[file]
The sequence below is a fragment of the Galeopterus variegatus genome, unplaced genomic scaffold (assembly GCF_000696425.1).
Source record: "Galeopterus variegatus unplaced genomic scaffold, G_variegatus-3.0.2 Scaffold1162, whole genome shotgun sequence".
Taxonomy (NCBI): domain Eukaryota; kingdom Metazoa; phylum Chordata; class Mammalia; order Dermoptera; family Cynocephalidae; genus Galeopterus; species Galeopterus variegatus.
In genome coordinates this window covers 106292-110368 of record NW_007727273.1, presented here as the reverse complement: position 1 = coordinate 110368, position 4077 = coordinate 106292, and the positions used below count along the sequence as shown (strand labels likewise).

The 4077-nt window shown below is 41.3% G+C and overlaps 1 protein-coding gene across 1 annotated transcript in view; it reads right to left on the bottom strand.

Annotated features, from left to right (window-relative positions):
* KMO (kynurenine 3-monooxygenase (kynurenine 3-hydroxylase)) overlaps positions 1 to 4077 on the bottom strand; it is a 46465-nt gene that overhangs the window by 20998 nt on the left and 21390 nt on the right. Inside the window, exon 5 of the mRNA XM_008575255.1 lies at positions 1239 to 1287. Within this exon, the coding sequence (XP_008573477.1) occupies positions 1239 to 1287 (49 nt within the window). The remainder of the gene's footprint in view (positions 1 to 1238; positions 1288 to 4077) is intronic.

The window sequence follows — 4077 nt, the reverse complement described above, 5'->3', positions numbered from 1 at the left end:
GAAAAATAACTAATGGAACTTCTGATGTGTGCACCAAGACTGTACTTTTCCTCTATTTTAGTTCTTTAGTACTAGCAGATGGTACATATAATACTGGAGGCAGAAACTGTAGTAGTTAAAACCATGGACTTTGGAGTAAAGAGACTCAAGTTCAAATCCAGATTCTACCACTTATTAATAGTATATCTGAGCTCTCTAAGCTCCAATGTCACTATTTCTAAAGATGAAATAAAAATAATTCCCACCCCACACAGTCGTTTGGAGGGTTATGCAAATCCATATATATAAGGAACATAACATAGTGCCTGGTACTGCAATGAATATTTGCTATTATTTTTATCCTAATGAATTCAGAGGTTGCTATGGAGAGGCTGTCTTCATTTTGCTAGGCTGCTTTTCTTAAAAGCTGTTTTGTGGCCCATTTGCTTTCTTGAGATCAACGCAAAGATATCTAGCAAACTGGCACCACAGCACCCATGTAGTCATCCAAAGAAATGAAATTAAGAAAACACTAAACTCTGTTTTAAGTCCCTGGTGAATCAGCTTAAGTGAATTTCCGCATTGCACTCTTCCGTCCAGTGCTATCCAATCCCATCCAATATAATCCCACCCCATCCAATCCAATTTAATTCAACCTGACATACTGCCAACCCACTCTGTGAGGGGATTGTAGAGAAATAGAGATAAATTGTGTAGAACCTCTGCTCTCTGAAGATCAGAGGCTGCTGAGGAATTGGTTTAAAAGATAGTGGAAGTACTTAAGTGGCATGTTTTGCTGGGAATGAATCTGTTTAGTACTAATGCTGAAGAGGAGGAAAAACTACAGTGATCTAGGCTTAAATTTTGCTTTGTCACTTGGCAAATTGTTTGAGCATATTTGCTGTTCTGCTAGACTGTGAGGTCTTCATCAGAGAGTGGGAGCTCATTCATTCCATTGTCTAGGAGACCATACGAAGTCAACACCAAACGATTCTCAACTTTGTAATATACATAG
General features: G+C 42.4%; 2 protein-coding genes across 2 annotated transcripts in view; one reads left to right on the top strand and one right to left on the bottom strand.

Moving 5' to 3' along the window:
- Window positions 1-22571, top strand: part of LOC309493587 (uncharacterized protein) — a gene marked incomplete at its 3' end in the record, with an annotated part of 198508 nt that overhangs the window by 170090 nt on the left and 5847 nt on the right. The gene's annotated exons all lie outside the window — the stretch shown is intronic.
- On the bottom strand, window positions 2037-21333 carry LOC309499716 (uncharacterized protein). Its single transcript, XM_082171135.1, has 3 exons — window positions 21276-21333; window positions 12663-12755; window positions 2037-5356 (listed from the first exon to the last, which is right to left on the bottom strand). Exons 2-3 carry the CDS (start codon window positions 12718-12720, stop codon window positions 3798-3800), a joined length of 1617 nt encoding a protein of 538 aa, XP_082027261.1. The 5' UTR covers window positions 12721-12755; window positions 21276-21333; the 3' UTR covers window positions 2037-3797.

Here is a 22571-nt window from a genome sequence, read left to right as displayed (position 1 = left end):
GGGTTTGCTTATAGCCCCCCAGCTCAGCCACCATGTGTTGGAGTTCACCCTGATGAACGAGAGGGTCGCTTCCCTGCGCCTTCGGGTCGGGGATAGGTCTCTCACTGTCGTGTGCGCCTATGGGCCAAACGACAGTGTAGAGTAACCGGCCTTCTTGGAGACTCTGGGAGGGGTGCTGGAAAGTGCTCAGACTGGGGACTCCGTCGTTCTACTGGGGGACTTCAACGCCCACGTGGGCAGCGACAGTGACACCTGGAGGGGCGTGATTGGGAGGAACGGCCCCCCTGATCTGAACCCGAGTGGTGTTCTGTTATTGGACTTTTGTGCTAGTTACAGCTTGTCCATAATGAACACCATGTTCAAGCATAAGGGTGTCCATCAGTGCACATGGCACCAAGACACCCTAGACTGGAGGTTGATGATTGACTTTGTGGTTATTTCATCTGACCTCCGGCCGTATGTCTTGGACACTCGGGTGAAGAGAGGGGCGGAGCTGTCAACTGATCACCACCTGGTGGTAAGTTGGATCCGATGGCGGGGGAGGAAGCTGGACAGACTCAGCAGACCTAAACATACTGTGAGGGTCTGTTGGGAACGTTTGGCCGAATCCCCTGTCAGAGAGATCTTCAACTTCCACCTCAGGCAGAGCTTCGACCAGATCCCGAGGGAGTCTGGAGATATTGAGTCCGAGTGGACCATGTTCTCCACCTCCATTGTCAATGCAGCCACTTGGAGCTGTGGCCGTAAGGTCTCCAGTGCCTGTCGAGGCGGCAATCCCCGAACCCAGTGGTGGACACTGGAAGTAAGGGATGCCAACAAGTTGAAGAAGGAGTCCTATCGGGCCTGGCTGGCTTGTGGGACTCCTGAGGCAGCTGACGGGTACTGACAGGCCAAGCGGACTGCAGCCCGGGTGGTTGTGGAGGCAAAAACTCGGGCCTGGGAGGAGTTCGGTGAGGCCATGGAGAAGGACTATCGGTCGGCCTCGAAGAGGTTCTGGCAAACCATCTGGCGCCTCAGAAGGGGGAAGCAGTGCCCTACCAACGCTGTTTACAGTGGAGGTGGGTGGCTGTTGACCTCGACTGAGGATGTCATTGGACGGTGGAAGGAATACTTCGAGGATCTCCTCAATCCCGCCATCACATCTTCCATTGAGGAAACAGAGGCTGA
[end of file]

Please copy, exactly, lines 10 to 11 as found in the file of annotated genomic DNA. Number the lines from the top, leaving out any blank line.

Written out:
General features: G+C 42.4%; 2 protein-coding genes across 2 annotated transcripts in view; one reads left to right on the top strand and one right to left on the bottom strand.

Moving 5' to 3' along the window: